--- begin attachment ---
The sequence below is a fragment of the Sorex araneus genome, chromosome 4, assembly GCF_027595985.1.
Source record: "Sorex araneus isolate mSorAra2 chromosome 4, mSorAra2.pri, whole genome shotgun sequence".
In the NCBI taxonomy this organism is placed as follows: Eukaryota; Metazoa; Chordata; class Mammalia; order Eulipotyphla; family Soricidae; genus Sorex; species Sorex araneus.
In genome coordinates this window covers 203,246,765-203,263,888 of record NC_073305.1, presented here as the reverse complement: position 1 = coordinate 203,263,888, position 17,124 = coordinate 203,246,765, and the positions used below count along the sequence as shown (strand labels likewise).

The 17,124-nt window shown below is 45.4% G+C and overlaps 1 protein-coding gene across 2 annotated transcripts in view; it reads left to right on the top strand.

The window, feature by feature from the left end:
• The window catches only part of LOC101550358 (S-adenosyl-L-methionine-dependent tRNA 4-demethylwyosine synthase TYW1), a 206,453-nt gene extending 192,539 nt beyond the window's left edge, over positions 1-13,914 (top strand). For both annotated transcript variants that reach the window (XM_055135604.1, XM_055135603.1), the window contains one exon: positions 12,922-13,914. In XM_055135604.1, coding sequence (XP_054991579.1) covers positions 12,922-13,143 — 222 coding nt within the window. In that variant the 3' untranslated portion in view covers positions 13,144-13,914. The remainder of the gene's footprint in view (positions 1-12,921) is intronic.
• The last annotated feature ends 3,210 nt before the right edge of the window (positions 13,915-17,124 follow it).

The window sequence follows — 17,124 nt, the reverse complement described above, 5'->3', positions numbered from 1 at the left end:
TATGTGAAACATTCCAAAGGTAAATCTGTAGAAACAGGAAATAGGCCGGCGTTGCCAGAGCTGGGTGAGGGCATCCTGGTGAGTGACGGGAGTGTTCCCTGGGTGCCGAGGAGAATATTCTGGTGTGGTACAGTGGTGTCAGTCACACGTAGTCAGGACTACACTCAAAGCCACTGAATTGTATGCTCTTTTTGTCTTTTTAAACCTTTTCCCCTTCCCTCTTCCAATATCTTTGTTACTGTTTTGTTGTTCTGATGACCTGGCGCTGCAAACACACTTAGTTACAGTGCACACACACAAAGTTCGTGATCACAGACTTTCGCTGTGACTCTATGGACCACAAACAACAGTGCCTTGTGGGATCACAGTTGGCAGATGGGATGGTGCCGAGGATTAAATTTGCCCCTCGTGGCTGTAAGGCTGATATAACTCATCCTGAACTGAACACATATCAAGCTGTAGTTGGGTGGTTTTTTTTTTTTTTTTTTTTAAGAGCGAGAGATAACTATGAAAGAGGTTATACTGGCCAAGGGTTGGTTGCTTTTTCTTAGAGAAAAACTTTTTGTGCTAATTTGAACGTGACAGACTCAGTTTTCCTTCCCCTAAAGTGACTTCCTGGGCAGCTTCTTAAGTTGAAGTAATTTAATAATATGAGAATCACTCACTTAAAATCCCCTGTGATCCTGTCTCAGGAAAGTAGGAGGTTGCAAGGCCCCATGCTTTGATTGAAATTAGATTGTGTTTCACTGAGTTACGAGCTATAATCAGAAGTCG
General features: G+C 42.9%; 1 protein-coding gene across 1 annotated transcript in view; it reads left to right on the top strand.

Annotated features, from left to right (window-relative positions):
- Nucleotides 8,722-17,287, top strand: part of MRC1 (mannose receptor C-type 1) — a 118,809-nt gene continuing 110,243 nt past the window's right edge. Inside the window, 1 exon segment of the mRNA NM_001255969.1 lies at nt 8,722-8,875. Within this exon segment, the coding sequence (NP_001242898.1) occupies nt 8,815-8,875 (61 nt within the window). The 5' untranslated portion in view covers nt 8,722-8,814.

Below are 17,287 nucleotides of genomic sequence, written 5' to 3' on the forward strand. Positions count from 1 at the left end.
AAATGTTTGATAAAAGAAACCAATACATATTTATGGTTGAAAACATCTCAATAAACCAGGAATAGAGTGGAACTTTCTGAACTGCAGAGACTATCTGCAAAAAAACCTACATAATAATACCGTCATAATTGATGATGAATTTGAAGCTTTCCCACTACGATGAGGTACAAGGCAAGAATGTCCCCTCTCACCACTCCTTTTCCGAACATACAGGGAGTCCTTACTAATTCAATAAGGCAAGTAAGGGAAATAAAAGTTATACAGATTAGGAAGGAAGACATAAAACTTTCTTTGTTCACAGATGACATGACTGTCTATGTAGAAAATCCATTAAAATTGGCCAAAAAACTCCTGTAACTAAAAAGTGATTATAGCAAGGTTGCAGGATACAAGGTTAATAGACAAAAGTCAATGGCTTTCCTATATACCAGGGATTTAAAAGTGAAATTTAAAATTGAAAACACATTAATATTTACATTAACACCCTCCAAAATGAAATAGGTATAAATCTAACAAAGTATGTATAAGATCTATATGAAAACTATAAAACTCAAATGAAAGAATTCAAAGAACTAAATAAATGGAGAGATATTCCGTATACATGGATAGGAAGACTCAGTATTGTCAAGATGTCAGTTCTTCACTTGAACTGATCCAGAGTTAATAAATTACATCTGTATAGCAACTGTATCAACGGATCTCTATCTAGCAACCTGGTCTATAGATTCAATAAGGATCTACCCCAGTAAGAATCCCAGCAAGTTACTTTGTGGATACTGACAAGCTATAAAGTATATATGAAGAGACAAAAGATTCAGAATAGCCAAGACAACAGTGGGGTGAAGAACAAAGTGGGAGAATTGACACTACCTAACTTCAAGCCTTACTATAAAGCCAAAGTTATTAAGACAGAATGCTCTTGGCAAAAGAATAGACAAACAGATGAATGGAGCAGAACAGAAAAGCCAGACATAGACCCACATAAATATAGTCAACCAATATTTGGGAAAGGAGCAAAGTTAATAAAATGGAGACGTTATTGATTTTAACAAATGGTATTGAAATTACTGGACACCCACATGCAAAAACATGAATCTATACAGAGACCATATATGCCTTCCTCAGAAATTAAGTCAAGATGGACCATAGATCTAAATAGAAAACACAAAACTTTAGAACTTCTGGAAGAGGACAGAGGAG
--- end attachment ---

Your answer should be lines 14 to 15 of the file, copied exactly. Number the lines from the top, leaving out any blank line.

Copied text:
Below are 17,287 nucleotides of genomic sequence, written 5' to 3' on the forward strand. Positions count from 1 at the left end.
AAATGTTTGATAAAAGAAACCAATACATATTTATGGTTGAAAACATCTCAATAAACCAGGAATAGAGTGGAACTTTCTGAACTGCAGAGACTATCTGCAAAAAAACCTACATAATAATACCGTCATAATTGATGATGAATTTGAAGCTTTCCCACTACGATGAGGTACAAGGCAAGAATGTCCCCTCTCACCACTCCTTTTCCGAACATACAGGGAGTCCTTACTAATTCAATAAGGCAAGTAAGGGAAATAAAAGTTATACAGATTAGGAAGGAAGACATAAAACTTTCTTTGTTCACAGATGACATGACTGTCTATGTAGAAAATCCATTAAAATTGGCCAAAAAACTCCTGTAACTAAAAAGTGATTATAGCAAGGTTGCAGGATACAAGGTTAATAGACAAAAGTCAATGGCTTTCCTATATACCAGGGATTTAAAAGTGAAATTTAAAATTGAAAACACATTAATATTTACATTAACACCCTCCAAAATGAAATAGGTATAAATCTAACAAAGTATGTATAAGATCTATATGAAAACTATAAAACTCAAATGAAAGAATTCAAAGAACTAAATAAATGGAGAGATATTCCGTATACATGGATAGGAAGACTCAGTATTGTCAAGATGTCAGTTCTTCACTTGAACTGATCCAGAGTTAATAAATTACATCTGTATAGCAACTGTATCAACGGATCTCTATCTAGCAACCTGGTCTATAGATTCAATAAGGATCTACCCCAGTAAGAATCCCAGCAAGTTACTTTGTGGATACTGACAAGCTATAAAGTATATATGAAGAGACAAAAGATTCAGAATAGCCAAGACAACAGTGGGGTGAAGAACAAAGTGGGAGAATTGACACTACCTAACTTCAAGCCTTACTATAAAGCCAAAGTTATTAAGACAGAATGCTCTTGGCAAAAGAATAGACAAACAGATGAATGGAGCAGAACAGAAAAGCCAGACATAGACCCACATAAATATAGTCAACCAATATTTGGGAAAGGAGCAAAGTTAATAAAATGGAGACGTTATTGATTTTAACAAATGGTATTGAAATTACTGGACACCCACATGCAAAAACATGAATCTATACAGAGACCATATATGCCTTCCTCAGAAATTAAGTCAAGATGGACCATAGATCTAAATAGAAAACACAAAACTTTAGAACTTCTGGAAGAGGACAGAGGAG